By Dan Freed

NEW YORK (Reuters) - The chair of the House Financial Services Committee has proposed getting rid of much of the regulation put in place after the financial crisis, unveiling a plan on Tuesday that ignited fierce debate in the presidential election but is expected to flame out in Washington.

In a sweeping speech at the Economic Club of New York, Republican Representative Jeb Hensarling, from Texas, laid out his ideas on weakening the 2010 Dodd-Frank Wall Street reform law just as polls opened in six states holding presidential primaries.

Hensarling also met on Tuesday with Donald Trump, the presumptive Republican nominee who has called for dismantling the massive reform law.

Trump's campaign declined to comment on Hensarling's plan. The lawmaker told Fox Business Network on Tuesday he would not describe the "blow-by-blow" of his meeting with Trump but said they had common ground on Dodd-Frank.

Meanwhile, the Democrats' likely nominee, Hillary Clinton, sought to tie the real-estate tycoon to Hensarling's proposal.

Clinton "strongly opposes Chairman Hensarling and Donald Trump’s efforts to gut critical reforms put in place to protect the public after the financial crisis," said her adviser Gary Gensler, who headed the Commodity Futures Trading Commission when Dodd-Frank was passed.

"While Republicans attempt to roll back measures that protect consumers and curb excessive risk-taking on Wall Street, Hillary Clinton will fight to defend Dodd-Frank and go beyond it, with tough new rules, stronger enforcement and more accountability."

Hensarling's plan would allow banks to choose between complying with Dodd-Frank or meeting much tougher capital requirements.

It would also throw out the Volcker Rule that restricts banks from making speculative investments and eliminate the authority of the Financial Stability Oversight Council consisting of regulatory agencies' heads to designate firms as "systemically important," also known as "too big to fail." That label triggers requirements to hold more capital and abide by stricter regulations.

In essence, Hensarling said his plan involved "far more loss-absorbing capital and far less federal control."

It would also maintain the law's section on derivatives and keep the Consumer Financial Protection Bureau created by Dodd-Frank, albeit with a changed structure.

"I'm only replacing 89.7 percent of Dodd-Frank," Hensarling joked.

Few expect the plan, previewed in a video last week, to become law soon. While it could pass the Republican-controlled Congress, it would then have to be signed by President Barack Obama, who also signed Dodd-Frank into law.

On Tuesday White House spokesman Josh Earnest said reforms enacted after the crisis "essentially guarantee that taxpayers will not be on the hook for bailing out big banks if their risky bets go south."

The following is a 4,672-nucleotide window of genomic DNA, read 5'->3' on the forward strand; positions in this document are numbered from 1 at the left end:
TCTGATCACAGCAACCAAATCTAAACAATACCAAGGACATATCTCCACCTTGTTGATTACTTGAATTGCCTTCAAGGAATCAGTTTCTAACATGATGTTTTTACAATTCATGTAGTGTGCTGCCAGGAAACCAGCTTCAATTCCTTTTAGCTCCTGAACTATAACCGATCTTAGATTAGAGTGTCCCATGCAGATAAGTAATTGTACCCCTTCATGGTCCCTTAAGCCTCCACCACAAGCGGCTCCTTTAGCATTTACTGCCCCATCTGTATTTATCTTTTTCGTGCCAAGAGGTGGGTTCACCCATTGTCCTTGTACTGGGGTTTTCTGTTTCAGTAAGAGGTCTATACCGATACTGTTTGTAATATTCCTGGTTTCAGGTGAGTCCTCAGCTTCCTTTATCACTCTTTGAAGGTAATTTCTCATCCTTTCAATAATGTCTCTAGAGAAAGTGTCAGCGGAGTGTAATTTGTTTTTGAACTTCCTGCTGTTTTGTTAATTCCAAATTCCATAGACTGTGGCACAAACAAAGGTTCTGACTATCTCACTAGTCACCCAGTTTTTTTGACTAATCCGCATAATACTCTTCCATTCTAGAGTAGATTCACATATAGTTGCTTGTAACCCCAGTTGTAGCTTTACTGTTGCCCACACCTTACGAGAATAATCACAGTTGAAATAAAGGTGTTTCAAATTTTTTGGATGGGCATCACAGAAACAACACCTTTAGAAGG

But Obama leaves office in January and those vying to replace him, including Senator Bernie Sanders running as a Democrat, have distinct views on regulation and Wall Street.

"Those on the left who gave us Dodd-Frank believe in the principle that human nature is self-destructive and that people - except themselves, of course - are fundamentally ignorant," Hensarling said, demonstrating the political charge of his ideas.

Senator Sherrod Brown of Ohio, a Democrat mentioned as a possible vice presidential pick, shot back that Republicans seek "to make life easier for mega bankers and tougher for ordinary Americans."

Senator Elizabeth Warren, the Massachusetts Democrat who is a firebrand for stronger regulation, said "while most Republicans in Congress are debating not whether to run away from Trump - but how far and how fast - Congressman Hensarling is sprinting toward Trump Tower."

Trump has given few clues to how he would take apart Dodd-Frank and what he might put in its place.

"Here's something we both agree with, and that is Dodd-Frank is impeding economic growth," Hensarling told Fox Business. "I think he well received the message. I think he was interested in the policy."

Clinton has proposed breaking up large banks that take excessive risk, charging institutions a "risk fee," taxing high-frequency trading, and creating more oversight of "shadow banking."

The most liberal candidate, Sanders has gone further and suggested reinstating the Glass-Steagall law that once separated commercial and investment banking.

James Ballentine, head of congressional relations at American Bankers Association, the industry's lead trade group, said both parties "agree that parts of Dodd-Frank just aren't working."

"Any law that generates more than 24,000 pages of proposed and final rules will inevitably include problems that should be fixed," he said in a statement.

(Writing and additional reporting by Lisa Lambert in Washington; Additional reporting by Emily Stephenson in Washington and Luciana Lopez in New York; Editing by James Dalgleish)